The morning of September 11, 2001 will always be etched in my memory. I remember the whispers of the teachers as they left their rooms to listen to the radio. I remember all of my classmates being picked up by their parents, each disappearing one by one. I remember my mom crying because my dad worked in downtown Manhattan and she couldn’t get in touch with him. I remember my dad telling me that he and his coworkers saw the second plane hit from their office window; I remember trying to imagine what he must have felt that day. But I couldn’t.
About 3000 innocent people died that day. Among them were heroes who knew they were walking to their deaths, and kept on walking. Today, I remember the victims of the 9/11.
Among them, I remember the forgotten victims of 9/11.
The horrific 9/11 tragedy did not end on that September morning in 2001. It did not end when all of the families found out if their loved ones were still alive. It did not end on May 2, 2011, when a team of US Navy SEALs found and killed Osama Bin Laden. No, the violence did not end there. The hatred did not end there.
Just four days after the attacks, a man in a pick-up truck pulled up to a gas station, pulled out a gun, and shot a man five times at point blank range in what seemed to be a safe suburb in Arizona.
The victim, Balbir Singh Sodhi, was an immigrant from India. He was a Sikh. Little did he know that more than 800 victims would follow him. And they would all be targeted for the color of their skin, or for their long beards, or for the turbans on their heads. Today, I remember those 800 people as victims of 9/11. No, they were not killed on that September morning in 2001. But their deaths were a result of the hatred and the ignorance that followed.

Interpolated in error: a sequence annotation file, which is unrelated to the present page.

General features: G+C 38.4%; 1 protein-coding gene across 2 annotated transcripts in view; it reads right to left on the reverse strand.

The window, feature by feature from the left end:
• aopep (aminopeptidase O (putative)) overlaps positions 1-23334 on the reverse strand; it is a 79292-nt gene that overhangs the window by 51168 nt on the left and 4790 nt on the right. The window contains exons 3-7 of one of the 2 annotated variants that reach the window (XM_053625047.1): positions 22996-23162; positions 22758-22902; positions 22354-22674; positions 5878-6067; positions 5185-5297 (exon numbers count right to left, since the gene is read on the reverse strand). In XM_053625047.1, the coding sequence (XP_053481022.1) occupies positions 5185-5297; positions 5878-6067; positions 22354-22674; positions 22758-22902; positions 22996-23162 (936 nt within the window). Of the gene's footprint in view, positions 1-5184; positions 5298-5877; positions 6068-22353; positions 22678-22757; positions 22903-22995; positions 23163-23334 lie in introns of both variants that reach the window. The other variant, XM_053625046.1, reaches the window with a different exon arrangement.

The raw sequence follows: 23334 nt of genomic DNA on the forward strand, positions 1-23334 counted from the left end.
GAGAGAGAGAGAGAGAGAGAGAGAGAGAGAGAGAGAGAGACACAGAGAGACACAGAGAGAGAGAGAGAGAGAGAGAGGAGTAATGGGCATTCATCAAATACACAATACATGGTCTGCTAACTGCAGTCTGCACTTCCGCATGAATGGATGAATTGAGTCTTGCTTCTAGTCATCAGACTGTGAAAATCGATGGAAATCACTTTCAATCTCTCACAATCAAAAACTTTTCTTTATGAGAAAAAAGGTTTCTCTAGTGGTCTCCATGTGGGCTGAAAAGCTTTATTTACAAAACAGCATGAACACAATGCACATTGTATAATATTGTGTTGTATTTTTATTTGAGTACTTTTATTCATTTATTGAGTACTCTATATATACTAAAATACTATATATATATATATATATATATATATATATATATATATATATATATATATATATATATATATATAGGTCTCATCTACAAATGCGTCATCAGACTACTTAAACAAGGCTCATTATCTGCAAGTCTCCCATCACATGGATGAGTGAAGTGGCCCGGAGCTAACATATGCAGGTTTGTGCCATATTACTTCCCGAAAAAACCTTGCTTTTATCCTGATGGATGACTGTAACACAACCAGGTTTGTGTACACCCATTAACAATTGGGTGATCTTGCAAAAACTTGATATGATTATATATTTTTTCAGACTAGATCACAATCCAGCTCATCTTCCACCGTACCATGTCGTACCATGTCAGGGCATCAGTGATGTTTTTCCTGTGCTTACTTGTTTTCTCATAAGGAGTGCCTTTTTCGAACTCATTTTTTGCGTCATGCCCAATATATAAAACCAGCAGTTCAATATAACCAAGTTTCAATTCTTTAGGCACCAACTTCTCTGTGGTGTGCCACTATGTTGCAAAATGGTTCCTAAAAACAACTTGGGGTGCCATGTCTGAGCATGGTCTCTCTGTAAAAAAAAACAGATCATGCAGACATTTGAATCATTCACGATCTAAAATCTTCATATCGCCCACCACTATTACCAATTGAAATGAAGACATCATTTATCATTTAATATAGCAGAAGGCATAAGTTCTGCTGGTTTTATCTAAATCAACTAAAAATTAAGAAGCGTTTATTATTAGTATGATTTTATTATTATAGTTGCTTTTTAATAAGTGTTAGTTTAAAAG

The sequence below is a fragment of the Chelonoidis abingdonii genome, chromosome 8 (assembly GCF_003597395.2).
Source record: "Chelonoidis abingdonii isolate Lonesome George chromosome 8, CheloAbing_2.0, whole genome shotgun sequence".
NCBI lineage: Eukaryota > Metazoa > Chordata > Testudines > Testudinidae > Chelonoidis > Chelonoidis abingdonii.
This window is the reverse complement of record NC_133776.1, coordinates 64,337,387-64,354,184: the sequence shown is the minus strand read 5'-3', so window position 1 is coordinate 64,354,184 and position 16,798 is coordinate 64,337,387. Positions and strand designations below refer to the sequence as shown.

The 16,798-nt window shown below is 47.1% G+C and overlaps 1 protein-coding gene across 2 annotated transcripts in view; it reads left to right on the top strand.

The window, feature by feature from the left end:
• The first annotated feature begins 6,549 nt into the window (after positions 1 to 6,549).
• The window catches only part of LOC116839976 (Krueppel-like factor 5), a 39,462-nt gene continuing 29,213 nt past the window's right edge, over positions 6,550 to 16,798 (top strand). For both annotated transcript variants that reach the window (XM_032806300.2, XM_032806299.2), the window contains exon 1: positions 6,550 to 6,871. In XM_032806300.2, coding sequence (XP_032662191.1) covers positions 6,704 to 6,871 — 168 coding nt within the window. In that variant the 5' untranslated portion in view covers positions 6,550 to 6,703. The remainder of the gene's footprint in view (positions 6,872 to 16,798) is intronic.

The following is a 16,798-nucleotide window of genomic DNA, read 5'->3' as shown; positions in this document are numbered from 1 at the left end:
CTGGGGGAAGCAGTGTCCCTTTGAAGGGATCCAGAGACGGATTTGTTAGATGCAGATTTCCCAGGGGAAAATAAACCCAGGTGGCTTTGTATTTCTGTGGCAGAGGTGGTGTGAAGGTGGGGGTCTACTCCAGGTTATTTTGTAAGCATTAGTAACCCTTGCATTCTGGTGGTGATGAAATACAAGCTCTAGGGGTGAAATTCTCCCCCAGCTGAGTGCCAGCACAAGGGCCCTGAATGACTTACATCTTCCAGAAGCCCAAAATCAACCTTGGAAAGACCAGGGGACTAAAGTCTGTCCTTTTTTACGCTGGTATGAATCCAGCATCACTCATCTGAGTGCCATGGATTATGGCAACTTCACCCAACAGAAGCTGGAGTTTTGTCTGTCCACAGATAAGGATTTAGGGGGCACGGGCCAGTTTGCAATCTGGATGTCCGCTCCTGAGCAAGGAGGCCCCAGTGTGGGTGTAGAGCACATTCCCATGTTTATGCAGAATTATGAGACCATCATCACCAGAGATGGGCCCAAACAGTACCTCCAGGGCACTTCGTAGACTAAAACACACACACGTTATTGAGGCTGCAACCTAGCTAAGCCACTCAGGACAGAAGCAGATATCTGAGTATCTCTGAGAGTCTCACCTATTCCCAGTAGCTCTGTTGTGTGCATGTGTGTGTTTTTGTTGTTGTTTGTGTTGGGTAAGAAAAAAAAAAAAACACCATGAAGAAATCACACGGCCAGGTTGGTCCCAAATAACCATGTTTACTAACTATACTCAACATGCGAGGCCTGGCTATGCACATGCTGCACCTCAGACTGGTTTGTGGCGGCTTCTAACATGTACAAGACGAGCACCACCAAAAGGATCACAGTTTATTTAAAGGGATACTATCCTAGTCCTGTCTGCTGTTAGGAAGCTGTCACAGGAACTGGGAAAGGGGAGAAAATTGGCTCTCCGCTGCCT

Today I remember the life of Avtar Singh, a Sikh truck driver that was shot and told to “Go back to where [he belonged].” Today I remember Rajinder Singh Khalsa, a Sikh man who was severely beaten unconscious outside a Queens restaurant, leaving him partially blind. Today, I remember the lives of the three Sikh cab drivers that were shot to death. Today I remember the life of an elderly Sikh man who was stabbed in the neck with a steak knife in front of his two-year-old granddaughter because some man “wanted to kill a Taliban.” Today, I remember the life of the Sikh man whose body was found floating in a canal. Today I remember the three-year-old Sikh girl who had a gasoline bomb thrown at her head through a window in her home. Today I remember the life of a Sikh woman who was attacked with a knife by men shouting, “this is what you get for what you’ve done to us.” Today, I remember all the victims of the hate crimes against innocent Sikhs that started after 9/11. There are many more stories like these.
More than 800 of them. More than 800 innocent people were attacked because they “looked like terrorists”. And the unfortunate thing is, these hate crimes are still continuing today.
In March of this year, two elderly Sikh men were gunned down in California.
The 9/11 tragedy did not end on that September day in 2001, nor did it end a week later, nor a month later. No, the tragedy is still continuing today.
So today, a moment of silence for the victims of 9/11. I pray for the families that lost their loved ones. I pray that this tragedy ends. I pray for peace. God Bless.